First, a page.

The next morning I awoke exhausted and angry with myself: why did I decide to watch this movie? After all, a few years ago I made a vow to myself that I would no longer force myself to watch movies that are mentally traumatizing. I came to this decision after watching the English-language remake of Funny Games (2007, Michael Haneke).  For those who don’t know, Funny Games tells the story of a wealthy white family who heads out to their beautiful, idyllic lake house for a family vacation. They are soon taken hostage by two smiling sociopaths, Paul (Michael Pitt) and Peter (Brady Corbett), who mentally torture them before [SPOILER ALERT] killing all three of them. I knew that these deaths were going to happen from the moment I spied Paul’s smiling face and yet I continued to watch. I watched as they tied up the couple’s young son and then killed him with a shotgun. I watched as the mother (Naomi Watts) wailed over the dead body of her only child.  I should have turned the film off then. But I didn’t. I kept watching because I like to finish what I start. I kept telling myself “It’s just a movie.” And then I didn’t sleep all night.

I like you so much better in BOARDWALK EMPIRE.

In the case of both The Road and Funny Games my sleeplessness and nightmares were not caused by fear. I wasn’t worried that a bomb would destroy the world as I slept nor did I fear that two smiling young men would break into the house and hold me and my family hostage. What kept me awake and haunted my dreams was the dread each film stirred inside of me. Both films tapped into my deepest fear — the thing that I dread more than anything else — which is a world in which I will be unable to protect my children from harm. These films exploit these feelings of dread, offering parent protagonists who try and fail to keep their children safe under extreme circumstances.

Every parent's nightmare.

When I watch a drama, I try to sympathize with its protagonists and see the world from their point of view. If I don’t do that, then I don’t feel like I am truly experiencing the story. The directors of Italian Neorealist films like The Bicycle Thieves (1948, Vittorio De Sica) depended on this sympathy — without it their films would fail as calls to action. And in melodramas like Imitation of Life (1959, Douglas Sirk) sympathy, and the tears that flow when we realize that Sarah Jane (Susan Kohner) will never be able to tell her mother that she loves her, are central to the genre’s pleasures.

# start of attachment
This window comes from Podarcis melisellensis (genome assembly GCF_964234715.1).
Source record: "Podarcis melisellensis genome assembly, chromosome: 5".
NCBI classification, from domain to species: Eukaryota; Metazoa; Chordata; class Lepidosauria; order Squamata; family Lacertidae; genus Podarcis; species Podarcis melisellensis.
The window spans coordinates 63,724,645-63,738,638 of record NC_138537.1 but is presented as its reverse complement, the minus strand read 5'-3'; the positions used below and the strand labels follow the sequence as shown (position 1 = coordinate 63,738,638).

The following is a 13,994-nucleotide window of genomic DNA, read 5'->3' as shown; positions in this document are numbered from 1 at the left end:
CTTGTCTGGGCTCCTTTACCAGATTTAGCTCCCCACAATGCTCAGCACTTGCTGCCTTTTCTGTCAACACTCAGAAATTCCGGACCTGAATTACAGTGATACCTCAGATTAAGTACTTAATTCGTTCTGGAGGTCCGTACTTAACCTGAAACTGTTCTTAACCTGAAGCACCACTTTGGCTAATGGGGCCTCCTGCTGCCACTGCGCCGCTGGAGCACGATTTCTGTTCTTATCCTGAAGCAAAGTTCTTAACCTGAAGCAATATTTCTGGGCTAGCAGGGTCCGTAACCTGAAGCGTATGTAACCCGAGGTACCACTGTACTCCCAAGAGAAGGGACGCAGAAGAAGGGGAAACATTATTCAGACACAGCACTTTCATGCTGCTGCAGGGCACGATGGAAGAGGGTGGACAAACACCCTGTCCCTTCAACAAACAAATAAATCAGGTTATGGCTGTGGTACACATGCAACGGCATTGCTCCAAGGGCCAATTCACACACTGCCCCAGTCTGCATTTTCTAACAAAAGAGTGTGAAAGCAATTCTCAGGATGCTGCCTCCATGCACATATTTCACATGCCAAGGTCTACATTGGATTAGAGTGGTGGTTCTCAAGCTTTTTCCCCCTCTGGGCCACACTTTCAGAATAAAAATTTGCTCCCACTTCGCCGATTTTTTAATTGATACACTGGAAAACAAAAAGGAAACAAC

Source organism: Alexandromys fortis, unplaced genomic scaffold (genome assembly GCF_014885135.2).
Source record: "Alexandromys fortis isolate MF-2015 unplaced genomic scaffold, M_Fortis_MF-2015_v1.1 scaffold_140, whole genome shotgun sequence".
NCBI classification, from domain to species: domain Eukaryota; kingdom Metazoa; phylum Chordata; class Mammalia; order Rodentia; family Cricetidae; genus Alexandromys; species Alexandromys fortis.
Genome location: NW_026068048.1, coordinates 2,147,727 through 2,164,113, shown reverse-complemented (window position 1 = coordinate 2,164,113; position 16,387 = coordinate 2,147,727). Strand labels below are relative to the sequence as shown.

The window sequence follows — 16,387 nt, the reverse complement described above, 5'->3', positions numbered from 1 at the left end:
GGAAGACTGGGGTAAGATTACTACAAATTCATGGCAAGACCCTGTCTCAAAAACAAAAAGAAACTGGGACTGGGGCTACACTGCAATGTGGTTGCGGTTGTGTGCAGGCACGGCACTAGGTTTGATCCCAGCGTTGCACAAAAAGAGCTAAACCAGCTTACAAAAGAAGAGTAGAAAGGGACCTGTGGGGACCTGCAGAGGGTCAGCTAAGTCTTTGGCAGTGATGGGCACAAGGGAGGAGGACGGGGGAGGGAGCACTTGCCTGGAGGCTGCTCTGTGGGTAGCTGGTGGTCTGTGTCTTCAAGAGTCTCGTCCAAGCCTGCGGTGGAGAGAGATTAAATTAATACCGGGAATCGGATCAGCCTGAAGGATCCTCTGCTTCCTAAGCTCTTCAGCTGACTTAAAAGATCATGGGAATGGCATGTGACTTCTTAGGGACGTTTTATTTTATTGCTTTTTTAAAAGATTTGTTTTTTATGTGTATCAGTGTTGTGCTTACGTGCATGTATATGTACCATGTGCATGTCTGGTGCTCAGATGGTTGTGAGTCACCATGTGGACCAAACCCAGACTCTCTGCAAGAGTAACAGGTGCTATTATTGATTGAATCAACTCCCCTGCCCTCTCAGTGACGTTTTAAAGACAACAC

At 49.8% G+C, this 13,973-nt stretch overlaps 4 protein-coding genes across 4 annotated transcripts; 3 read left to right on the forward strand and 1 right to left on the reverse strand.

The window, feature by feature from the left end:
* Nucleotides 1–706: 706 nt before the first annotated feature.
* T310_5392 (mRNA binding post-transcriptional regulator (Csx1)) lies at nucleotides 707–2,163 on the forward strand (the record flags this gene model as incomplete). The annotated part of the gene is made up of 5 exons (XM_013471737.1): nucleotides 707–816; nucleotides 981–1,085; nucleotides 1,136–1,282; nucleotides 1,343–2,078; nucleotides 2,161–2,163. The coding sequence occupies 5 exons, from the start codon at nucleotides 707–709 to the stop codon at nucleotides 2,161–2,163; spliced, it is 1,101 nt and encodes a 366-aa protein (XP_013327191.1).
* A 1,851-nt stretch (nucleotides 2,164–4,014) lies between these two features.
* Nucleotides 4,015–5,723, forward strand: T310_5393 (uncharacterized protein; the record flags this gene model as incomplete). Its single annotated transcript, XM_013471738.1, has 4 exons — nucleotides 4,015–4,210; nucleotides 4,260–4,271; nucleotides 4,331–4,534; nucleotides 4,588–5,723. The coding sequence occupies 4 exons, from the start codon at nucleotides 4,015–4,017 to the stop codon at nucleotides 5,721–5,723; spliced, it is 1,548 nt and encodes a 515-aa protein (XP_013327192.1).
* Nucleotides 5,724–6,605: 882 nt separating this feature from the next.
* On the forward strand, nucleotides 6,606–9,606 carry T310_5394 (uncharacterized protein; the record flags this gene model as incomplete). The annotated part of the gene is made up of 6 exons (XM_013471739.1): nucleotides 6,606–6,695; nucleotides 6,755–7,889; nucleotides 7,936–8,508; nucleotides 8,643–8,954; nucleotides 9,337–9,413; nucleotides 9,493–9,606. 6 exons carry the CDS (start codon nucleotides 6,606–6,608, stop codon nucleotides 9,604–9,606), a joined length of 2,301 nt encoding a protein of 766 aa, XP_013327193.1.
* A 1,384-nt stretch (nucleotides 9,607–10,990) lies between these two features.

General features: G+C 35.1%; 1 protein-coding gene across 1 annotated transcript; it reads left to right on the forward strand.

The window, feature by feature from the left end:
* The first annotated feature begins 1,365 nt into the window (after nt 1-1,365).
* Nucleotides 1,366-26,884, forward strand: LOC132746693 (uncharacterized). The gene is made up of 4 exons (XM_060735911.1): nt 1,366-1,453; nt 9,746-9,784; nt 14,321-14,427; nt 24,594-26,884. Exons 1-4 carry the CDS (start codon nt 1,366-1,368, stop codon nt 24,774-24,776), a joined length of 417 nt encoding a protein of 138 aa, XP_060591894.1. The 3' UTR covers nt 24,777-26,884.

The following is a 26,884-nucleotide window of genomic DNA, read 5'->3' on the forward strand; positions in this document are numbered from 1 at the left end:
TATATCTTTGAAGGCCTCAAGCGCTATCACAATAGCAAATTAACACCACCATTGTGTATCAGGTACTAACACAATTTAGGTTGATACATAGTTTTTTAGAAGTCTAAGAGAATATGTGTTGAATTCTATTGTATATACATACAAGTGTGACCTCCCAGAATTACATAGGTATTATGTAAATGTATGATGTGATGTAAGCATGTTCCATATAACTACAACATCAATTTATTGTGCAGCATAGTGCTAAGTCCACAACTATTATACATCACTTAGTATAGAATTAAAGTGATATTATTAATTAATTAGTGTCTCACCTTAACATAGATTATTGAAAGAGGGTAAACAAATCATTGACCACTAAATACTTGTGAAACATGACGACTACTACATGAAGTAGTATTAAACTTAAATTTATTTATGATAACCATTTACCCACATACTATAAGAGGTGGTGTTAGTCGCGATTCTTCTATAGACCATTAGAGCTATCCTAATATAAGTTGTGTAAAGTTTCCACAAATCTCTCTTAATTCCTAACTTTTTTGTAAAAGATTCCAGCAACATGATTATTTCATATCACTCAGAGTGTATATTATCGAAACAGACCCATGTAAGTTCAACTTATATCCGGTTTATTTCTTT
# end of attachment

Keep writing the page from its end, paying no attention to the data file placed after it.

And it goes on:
However, this sympathy becomes a liability when watching a film like The Road. For example, every morning the Man wakes up, gasps in terror, and places a frantic, searching hand on the Boy’s chest. He is making sure that the Boy is still there. This little detail filled me with dread. How does the Man even sleep? How could he lie down and rest, knowing that his boy could be stolen away by a band of cannibals? Contemplating such a life, even entertaining the possibility of such an existence, is mentally overwhelming to me. And this pervasive feeling of dread lingers for days, sometimes weeks, after the film is over. For this reason I think I need to stop watching any movie in which children are put in danger or are killed. I’ve already stopped watching zombie movies for similar reasons (they give me terrible nightmares).

But banning certain movies from my life makes me sad. I’ve devoted my life to the study of film so the idea of limiting what I watch doesn’t seem right. Now I know that Kelli Marshall refuses to watch movies with animals in them. And last spring Amanda Lotz wrote a piece for Antenna about how being a mother affected her reaction to a scene from Lost. So I know I’m not alone in feeling this way. Who we are affects how we watch and what we watch. But sometimes I wish that it didn’t.

For you, Kelli.

In conclusion, my experience with The Road has led me to wonder: has parenthood limited my ability to watch certain films? Can personal experiences — like my early (and traumatic) exposure to zombie movies — profoundly alter our ability to watch certain types of films? Or do I just need to suck it up?

And what about you: what films fill you with dread and why? Has this kept you from watching them? Or do you enjoy this feeling of dread? I’d love to hear your thoughts below.